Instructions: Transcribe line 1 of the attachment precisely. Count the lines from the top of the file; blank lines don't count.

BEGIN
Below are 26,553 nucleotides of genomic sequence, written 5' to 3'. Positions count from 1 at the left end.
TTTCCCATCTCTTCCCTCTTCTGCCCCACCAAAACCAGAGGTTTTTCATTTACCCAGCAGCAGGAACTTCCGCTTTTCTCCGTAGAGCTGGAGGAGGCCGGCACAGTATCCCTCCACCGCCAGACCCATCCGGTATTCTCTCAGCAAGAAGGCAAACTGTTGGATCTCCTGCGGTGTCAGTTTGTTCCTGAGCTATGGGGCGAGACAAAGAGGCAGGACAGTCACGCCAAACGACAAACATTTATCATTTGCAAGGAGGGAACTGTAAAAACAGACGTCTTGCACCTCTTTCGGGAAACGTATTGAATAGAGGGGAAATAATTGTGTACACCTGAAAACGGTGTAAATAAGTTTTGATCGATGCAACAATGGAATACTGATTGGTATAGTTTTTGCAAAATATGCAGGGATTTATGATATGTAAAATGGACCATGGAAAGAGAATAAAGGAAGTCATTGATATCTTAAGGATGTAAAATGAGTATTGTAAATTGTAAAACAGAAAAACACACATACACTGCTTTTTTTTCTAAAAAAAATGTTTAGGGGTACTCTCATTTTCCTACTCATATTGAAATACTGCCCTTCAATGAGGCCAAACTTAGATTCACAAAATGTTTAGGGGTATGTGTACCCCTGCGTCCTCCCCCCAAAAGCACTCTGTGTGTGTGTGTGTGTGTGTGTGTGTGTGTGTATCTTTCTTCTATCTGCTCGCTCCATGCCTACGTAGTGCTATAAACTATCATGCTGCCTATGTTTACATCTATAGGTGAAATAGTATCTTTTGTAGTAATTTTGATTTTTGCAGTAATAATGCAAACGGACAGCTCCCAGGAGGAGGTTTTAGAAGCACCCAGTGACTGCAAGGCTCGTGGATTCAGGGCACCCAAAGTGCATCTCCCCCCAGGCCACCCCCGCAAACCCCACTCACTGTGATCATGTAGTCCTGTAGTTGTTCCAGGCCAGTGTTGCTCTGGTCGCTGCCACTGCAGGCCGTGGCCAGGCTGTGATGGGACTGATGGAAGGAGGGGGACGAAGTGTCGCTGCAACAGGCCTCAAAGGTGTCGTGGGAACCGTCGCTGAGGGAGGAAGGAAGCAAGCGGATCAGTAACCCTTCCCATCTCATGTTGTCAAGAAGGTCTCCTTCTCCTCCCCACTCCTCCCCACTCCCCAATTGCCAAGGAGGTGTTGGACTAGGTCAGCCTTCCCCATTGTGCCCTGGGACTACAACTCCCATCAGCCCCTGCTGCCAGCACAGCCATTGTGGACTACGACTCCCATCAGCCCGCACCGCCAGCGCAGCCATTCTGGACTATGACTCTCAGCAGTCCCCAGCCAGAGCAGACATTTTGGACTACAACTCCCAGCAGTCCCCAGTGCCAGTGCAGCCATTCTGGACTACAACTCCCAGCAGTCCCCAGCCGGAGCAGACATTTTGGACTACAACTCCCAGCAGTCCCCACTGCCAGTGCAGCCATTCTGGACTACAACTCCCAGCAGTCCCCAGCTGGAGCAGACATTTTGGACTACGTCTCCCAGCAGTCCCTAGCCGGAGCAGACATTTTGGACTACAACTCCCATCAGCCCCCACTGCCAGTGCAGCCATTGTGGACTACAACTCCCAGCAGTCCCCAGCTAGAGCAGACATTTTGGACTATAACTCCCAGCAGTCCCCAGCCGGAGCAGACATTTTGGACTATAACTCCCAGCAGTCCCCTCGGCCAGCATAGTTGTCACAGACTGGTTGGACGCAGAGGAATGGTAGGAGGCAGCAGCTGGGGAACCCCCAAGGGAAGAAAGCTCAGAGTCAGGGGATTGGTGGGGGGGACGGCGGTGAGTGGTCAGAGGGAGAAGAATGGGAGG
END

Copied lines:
Below are 26,553 nucleotides of genomic sequence, written 5' to 3'. Positions count from 1 at the left end.